Back to the bed for a moment — because who would not want a mega-yacht-style stateroom on their jet. Dassault notes that beds on competing jets are about 10 inches (25 cm) shy of being a true queen. The bed on the 10X certainly looks like a comfy bed at home, not like something wedged into a recreational vehicle.
Dassault also points out that cabin pressurization will be the lowest in the industry, with a 3,000 foot pressure altitude while cruising at 41,000 feet. Humidification will add to a comfortable and healthy environment, as will 100 percent pure air flow from a new filtration system that removes ozone and pollution from volatile organic compounds.
Cabin air will flow from ceiling and floor vents to provide even temperatures throughout the length of the cabin and from top to bottom as well. Each of the four zones will have individual temperature controls. The 10X windows are nearly 50 percent bigger than those on the 8X, Dassault’s current flagship, and offer the most window area of any business jet and the brightest cabin, according to the company.
Like its predecessors, the 10X will be completed in Little Rock, Arkansas where old world craftsmanship happily coexists with the latest digital production techniques, so we fully expect that 10X cabins will be beautiful, functional and quiet. Dassault says the new aircraft will be at least as quiet as the 8X , which they say is the quietest in the industry.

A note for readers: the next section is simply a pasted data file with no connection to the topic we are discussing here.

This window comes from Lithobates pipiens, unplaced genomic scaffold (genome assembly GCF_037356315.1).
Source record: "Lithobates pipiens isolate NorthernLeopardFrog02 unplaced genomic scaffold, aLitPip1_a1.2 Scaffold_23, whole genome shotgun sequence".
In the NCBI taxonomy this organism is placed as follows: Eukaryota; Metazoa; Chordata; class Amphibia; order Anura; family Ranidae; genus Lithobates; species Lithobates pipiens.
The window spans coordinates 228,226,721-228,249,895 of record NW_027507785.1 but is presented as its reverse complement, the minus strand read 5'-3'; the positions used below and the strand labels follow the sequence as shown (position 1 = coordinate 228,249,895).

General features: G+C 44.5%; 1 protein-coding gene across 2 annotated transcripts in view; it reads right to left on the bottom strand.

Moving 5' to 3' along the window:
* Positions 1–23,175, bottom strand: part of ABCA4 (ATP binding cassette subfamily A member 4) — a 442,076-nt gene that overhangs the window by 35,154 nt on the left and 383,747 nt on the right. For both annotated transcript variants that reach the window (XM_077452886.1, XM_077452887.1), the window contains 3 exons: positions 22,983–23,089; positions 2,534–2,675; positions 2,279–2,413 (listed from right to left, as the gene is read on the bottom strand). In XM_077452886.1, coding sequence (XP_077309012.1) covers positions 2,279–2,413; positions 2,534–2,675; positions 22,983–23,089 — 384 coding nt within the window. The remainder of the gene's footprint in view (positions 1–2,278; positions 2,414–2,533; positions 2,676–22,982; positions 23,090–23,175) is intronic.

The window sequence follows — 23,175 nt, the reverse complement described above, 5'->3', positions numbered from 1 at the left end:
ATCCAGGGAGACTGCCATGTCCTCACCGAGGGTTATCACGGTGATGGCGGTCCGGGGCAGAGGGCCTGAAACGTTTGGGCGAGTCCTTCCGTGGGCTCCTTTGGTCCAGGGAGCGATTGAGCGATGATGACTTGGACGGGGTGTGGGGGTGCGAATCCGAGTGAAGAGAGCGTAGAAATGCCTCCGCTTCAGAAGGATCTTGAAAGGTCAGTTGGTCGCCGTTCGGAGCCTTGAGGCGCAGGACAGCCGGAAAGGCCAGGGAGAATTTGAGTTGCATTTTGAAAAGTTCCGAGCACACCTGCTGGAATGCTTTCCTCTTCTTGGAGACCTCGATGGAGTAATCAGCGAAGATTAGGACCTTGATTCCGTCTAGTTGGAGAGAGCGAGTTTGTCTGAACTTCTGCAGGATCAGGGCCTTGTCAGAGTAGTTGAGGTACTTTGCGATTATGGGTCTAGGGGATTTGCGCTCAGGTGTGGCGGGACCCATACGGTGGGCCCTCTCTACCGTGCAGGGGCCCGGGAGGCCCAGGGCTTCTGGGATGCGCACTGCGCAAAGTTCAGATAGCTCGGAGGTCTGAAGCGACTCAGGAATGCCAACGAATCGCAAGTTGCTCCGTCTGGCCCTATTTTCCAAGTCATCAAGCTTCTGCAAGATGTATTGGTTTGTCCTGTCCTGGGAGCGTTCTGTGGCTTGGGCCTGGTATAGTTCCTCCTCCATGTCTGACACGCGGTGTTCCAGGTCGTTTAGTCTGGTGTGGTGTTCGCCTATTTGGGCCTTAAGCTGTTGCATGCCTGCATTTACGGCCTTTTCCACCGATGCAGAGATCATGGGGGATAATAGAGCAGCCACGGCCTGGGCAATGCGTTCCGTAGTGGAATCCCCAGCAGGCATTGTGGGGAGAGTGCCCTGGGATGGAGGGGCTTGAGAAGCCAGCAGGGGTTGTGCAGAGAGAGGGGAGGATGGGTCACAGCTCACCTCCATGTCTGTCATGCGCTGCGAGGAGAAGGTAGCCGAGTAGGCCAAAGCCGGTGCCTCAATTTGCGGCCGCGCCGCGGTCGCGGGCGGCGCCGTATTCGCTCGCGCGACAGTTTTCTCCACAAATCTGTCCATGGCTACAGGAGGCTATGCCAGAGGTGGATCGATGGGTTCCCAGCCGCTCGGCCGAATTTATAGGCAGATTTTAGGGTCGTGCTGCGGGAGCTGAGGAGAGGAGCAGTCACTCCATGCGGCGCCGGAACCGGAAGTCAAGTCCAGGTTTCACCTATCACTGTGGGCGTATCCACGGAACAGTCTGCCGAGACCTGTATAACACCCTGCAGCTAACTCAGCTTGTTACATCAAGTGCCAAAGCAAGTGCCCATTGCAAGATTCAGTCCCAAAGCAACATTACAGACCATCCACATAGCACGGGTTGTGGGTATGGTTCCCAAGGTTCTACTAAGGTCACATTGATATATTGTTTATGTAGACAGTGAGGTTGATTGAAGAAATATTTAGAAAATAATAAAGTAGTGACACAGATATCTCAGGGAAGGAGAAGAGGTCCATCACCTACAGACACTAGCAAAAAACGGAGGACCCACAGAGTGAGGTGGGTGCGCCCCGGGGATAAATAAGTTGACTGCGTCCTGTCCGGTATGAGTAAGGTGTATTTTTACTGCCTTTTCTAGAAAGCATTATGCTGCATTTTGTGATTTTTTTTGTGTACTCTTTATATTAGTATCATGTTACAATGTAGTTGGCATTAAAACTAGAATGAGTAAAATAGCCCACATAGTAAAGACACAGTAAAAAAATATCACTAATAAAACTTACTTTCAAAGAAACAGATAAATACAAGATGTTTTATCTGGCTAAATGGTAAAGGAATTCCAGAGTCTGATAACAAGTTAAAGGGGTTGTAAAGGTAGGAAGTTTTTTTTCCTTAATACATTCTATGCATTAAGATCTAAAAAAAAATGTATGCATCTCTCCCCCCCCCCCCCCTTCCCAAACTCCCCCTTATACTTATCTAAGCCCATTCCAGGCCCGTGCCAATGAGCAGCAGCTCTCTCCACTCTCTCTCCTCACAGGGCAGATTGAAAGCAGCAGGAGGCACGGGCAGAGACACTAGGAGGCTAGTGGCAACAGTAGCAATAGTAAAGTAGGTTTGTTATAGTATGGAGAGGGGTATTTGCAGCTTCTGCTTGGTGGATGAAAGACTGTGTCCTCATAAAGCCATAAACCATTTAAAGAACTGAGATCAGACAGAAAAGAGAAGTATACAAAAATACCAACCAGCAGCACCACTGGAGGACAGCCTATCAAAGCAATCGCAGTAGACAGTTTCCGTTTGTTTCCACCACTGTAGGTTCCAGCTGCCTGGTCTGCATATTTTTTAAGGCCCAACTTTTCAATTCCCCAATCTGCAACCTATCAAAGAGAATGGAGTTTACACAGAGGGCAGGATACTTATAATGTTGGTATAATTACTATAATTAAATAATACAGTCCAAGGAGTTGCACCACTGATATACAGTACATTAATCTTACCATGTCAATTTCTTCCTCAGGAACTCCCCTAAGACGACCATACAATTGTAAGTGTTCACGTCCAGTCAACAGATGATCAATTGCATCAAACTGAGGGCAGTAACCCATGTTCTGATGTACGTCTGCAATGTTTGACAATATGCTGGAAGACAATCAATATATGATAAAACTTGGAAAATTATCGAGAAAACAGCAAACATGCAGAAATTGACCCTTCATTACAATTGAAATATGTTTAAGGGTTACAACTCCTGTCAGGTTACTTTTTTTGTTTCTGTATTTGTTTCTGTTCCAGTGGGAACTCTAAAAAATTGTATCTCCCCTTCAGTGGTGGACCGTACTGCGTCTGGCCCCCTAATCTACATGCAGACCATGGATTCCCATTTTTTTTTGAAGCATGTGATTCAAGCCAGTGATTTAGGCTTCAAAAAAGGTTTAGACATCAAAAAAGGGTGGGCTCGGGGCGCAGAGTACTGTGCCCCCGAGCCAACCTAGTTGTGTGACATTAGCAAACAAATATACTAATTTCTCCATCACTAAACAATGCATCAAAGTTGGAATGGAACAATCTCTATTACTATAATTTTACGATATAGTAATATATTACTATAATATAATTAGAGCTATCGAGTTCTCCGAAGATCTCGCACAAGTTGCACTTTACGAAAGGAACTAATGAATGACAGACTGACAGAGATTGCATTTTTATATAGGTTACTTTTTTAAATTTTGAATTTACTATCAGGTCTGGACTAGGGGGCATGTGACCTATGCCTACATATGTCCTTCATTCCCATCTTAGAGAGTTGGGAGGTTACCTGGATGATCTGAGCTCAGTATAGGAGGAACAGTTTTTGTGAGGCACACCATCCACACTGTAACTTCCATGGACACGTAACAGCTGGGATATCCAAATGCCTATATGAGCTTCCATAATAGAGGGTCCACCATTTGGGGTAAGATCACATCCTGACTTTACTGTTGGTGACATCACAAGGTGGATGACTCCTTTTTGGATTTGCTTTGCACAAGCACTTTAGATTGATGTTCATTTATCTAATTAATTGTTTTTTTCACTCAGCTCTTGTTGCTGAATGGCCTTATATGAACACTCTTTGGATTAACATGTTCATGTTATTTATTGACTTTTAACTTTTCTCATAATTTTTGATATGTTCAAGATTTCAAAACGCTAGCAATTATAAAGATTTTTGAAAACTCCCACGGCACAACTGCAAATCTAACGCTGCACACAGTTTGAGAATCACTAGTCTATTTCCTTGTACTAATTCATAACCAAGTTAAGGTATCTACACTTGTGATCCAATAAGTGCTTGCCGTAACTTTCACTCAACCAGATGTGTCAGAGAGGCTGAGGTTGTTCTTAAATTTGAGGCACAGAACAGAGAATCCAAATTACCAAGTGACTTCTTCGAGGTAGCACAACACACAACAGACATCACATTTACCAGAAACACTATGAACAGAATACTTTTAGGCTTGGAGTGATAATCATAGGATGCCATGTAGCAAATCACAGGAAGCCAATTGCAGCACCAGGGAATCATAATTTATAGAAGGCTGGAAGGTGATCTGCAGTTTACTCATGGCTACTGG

Some might argue that products from Boeing and Airbus are, in fact, larger business jets. So let us be clear: The Falcon 10X will be the largest purpose-built business jet. Business jets have the advantage over converted airliners in fuel efficiency and their ability to access smaller airports, including those without the specialized ground equipment or ramp space to accommodate airliners. They also fly at higher altitudes, avoiding congested air lanes and turbulence. A business jet such as the Falcon 10X would offer a far more economic operation, while providing many of the advantages of a big, big cabin.